Evidence that an employee has used, possessed, sold, solicited, or transferred drugs while working or while on the employer’s premises or while operating the employer’s vehicle, machinery, or equipment.
“Safety-sensitive position” means, with respect to a public employer, a position in which a drug impairment constitutes an immediate and direct threat to public health or safety, such as a position that requires the employee to carry a firearm, perform life-threatening procedures, work with confidential information or documents pertaining to criminal investigations, or work with controlled substances; a position subject to s. 110.1127; or a position in which a momentary lapse in attention could result in injury or death to another person.
“Special-risk position” means, with respect to a public employer, a position that is required to be filled by a person who is certified under chapter 633 or chapter 943.
“Specimen” means tissue, hair, or a product of the human body capable of revealing the presence of drugs or their metabolites, as approved by the United States Food and Drug Administration or the Agency for Health Care Administration.
DRUG TESTING.—An employer may test an employee or job applicant for any drug described in paragraph (1)(c). In order to qualify as having established a drug-free workplace program under this section and to qualify for the discounts provided under s. 627.0915 and deny medical and indemnity benefits under this chapter, an employer must implement drug testing that conforms to the standards and procedures established in this section and all applicable rules adopted pursuant to this section as required in subsection (4). However, an employer does not have a legal duty under this section to request an employee or job applicant to undergo drug testing. If an employer fails to maintain a drug-free workplace program in accordance with the standards and procedures established in this section and in applicable rules, the employer is ineligible for discounts under s. 627.0915. All employers qualifying for and receiving discounts provided under s. 627.0915 must be reported annually by the insurer to the department.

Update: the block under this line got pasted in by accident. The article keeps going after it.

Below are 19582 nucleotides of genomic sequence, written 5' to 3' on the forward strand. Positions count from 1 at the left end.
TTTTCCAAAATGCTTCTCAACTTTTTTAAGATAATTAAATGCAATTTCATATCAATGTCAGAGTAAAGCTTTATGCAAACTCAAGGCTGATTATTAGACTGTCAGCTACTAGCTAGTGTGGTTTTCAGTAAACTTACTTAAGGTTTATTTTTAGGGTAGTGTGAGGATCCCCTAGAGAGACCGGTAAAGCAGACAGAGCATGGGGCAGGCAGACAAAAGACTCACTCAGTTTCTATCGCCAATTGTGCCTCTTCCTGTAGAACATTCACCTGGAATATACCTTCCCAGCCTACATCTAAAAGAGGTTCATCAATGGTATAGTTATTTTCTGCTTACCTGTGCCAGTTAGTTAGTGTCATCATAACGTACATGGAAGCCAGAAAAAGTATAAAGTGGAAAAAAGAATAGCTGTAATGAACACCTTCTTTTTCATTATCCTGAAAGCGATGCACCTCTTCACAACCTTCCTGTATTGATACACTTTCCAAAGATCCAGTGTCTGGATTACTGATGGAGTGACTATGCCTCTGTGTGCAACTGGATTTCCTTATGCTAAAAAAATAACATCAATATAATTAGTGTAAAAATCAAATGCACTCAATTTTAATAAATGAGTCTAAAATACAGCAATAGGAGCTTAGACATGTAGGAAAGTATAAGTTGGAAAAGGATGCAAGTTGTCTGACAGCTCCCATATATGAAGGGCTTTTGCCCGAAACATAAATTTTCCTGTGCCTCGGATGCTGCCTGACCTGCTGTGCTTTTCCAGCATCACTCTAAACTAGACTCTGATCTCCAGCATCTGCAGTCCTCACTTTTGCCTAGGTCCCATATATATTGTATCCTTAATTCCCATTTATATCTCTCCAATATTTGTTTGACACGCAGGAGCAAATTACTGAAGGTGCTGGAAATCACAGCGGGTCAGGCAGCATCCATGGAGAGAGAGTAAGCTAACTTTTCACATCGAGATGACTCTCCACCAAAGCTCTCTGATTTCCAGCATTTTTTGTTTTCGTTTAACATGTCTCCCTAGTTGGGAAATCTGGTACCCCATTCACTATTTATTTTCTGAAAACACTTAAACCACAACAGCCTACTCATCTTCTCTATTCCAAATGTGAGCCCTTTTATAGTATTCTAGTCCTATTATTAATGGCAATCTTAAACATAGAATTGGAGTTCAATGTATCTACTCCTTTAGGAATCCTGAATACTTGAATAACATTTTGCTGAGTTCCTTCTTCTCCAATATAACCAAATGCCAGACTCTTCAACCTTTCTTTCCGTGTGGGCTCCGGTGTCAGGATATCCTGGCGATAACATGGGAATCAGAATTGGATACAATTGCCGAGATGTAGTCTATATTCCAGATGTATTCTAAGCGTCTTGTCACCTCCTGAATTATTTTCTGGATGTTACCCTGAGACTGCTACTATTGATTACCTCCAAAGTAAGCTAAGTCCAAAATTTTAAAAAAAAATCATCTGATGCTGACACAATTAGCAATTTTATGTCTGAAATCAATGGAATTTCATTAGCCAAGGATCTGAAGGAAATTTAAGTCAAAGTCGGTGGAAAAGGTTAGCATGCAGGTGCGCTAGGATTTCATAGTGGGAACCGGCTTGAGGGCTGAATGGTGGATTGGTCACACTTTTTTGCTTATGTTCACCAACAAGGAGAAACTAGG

NOTICE TO EMPLOYEES AND JOB APPLICANTS.—
One time only, prior to testing, an employer shall give all employees and job applicants for employment a written policy statement which contains:
A general statement of the employer’s policy on employee drug use, which must identify:
The types of drug testing an employee or job applicant may be required to submit to, including reasonable-suspicion drug testing or drug testing conducted on any other basis.
The actions the employer may take against an employee or job applicant on the basis of a positive confirmed drug test result.
A statement advising the employee or job applicant of the existence of this section.
A general statement concerning confidentiality.
Procedures for employees and job applicants to confidentially report to a medical review officer the use of prescription or nonprescription medications to a medical review officer both before and after being tested.
A list of the most common medications, by brand name or common name, as applicable, as well as by chemical name, which may alter or affect a drug test. A list of such medications as developed by the Agency for Health Care Administration shall be available to employers through the department.
The consequences of refusing to submit to a drug test.
A representative sampling of names, addresses, and telephone numbers of employee assistance programs and local drug rehabilitation programs.
A statement that an employee or job applicant who receives a positive confirmed test result may contest or explain the result to the medical review officer within 5 working days after receiving written notification of the test result; that if an employee’s or job applicant’s explanation or challenge is unsatisfactory to the medical review officer, the medical review officer shall report a positive test result back to the employer; and that a person may contest the drug test result pursuant to law or to rules adopted by the Agency for Health Care Administration.
A statement informing the employee or job applicant of his or her responsibility to notify the laboratory of any administrative or civil action brought pursuant to this section.
A list of all drugs for which the employer will test, described by brand name or common name, as applicable, as well as by chemical name.
A statement regarding any applicable collective bargaining agreement or contract and the right to appeal to the Public Employees Relations Commission or applicable court.
A statement notifying employees and job applicants of their right to consult with a medical review officer for technical information regarding prescription or nonprescription medication.
An employer not having a drug-testing program shall ensure that at least 60 days elapse between a general one-time notice to all employees that a drug-testing program is being implemented and the beginning of actual drug testing. An employer having a drug-testing program in place prior to July 1, 1990, is not required to provide a 60-day notice period.
An employer shall include notice of drug testing on vacancy announcements for positions for which drug testing is required. A notice of the employer’s drug-testing policy must also be posted in an appropriate and conspicuous location on the employer’s premises, and copies of the policy must be made available for inspection by the employees or job applicants of the employer during regular business hours in the employer’s personnel office or other suitable locations.